Based on this evaluation, some Tier One sites have been recommended for addition to the National Park System. Protection and interpretation of sites not recommended for addition to the National Park System will be sought via other arrangements that may include management by other Federal agencies, State or local governments, non-profit organizations or private owners. These different management options form the basis for three alternatives, the environmental impacts of which are analyzed in the DEIS:

Alternative A: No Action. The Federal Government/NPS would take no action to enhance the preservation of battlefields and other historic sites and resources associated with the Vicksburg Campaign Trail. No new sites among the over 500 identified Tier One, Two, Three, and associated properties would be added to the National Park System and no Federal efforts would be undertaken to link individual sites into a campaign trail initiative.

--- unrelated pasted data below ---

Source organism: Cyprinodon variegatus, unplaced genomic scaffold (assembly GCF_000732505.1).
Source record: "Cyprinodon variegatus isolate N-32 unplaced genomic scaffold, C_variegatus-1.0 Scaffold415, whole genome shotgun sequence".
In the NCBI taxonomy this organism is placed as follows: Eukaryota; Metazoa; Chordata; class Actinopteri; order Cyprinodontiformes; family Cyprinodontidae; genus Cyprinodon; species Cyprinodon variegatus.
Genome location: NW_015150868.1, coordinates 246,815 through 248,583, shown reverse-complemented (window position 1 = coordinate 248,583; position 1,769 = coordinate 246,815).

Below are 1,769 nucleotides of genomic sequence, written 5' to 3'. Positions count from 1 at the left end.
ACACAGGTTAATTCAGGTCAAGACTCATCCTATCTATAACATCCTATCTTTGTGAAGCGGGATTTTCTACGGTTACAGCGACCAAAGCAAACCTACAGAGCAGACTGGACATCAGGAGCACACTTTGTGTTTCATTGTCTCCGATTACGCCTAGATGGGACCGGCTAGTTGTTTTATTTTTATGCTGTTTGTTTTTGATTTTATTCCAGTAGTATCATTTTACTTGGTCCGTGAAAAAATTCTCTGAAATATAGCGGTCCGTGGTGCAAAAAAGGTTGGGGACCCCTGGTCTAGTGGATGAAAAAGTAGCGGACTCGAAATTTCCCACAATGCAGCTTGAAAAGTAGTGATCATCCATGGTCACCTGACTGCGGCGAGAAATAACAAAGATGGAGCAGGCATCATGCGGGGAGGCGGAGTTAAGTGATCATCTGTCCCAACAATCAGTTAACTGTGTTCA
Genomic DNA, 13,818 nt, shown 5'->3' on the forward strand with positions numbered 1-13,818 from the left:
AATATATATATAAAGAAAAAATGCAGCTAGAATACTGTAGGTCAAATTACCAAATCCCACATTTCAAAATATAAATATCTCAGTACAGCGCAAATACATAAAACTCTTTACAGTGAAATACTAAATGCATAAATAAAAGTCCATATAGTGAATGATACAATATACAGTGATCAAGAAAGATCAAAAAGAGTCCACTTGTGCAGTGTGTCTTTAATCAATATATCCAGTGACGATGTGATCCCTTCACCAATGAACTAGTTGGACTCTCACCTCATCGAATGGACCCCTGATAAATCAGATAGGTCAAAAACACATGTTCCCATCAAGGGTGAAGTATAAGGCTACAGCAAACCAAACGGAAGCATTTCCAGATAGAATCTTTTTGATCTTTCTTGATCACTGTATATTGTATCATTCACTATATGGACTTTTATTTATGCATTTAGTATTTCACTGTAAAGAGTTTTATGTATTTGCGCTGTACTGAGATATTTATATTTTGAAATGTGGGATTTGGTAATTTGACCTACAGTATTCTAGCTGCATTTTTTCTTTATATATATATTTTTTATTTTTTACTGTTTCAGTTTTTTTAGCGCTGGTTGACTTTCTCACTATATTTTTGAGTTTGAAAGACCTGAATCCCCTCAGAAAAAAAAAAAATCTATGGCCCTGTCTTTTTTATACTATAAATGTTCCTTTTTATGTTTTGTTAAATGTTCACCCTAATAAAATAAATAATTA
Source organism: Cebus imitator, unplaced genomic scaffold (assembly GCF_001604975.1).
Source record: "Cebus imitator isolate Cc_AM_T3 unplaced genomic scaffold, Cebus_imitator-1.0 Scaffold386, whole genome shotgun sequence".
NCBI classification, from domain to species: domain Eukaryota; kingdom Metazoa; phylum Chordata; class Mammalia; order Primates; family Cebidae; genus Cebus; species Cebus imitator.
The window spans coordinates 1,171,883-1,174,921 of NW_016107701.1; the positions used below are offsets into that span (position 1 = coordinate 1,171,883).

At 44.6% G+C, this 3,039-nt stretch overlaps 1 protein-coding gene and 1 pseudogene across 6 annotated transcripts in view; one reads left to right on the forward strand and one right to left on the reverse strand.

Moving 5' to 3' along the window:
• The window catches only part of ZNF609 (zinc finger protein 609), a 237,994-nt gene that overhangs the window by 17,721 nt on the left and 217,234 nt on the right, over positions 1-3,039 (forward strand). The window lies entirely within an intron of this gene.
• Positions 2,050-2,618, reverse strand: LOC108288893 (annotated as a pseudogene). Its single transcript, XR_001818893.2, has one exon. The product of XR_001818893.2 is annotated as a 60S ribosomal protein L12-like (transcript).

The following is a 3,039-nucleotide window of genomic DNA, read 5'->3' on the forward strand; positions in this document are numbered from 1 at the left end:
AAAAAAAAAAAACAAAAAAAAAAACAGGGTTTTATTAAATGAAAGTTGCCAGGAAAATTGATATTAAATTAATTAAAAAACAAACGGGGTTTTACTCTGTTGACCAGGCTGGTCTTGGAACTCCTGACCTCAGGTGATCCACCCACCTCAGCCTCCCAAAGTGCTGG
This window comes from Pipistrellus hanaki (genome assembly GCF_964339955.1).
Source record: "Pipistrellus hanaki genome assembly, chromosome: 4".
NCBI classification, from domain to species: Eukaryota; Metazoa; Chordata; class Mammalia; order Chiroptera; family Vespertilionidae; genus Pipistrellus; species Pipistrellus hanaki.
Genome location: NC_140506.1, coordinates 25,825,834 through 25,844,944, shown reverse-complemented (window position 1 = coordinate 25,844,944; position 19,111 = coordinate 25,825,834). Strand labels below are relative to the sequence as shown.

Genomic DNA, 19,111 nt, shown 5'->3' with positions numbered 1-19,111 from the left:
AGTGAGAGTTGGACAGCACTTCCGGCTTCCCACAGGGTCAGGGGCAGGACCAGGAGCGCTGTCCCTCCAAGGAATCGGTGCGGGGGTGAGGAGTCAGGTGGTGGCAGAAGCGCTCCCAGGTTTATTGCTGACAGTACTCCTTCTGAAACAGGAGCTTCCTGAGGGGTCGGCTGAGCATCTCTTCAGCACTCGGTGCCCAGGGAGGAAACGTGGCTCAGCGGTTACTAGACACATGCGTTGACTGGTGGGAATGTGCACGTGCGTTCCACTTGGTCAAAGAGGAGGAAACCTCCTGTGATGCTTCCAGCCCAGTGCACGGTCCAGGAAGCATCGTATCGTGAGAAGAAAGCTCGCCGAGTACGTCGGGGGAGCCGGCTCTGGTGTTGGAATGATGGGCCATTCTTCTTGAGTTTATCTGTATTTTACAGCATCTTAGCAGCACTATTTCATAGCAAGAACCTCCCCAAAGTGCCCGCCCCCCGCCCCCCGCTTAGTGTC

Alternative B: Limited Preservation—Tier One Actions. The NPS would engage in the protection/preservation of all sites associated with the Vicksburg Campaign Trail that have been recognized as being nationally significant, i.e. the Tier One Sites. Actions would range from direct acquisition by the NPS of some sites (such as Fort Heiman, now in private ownership) to assisting other managing authorities in the protection and preservation of other sites (e.g. Fort Pillow). While the Tier One sites would be acknowledged and linked, no formal VCT Initiative would be established.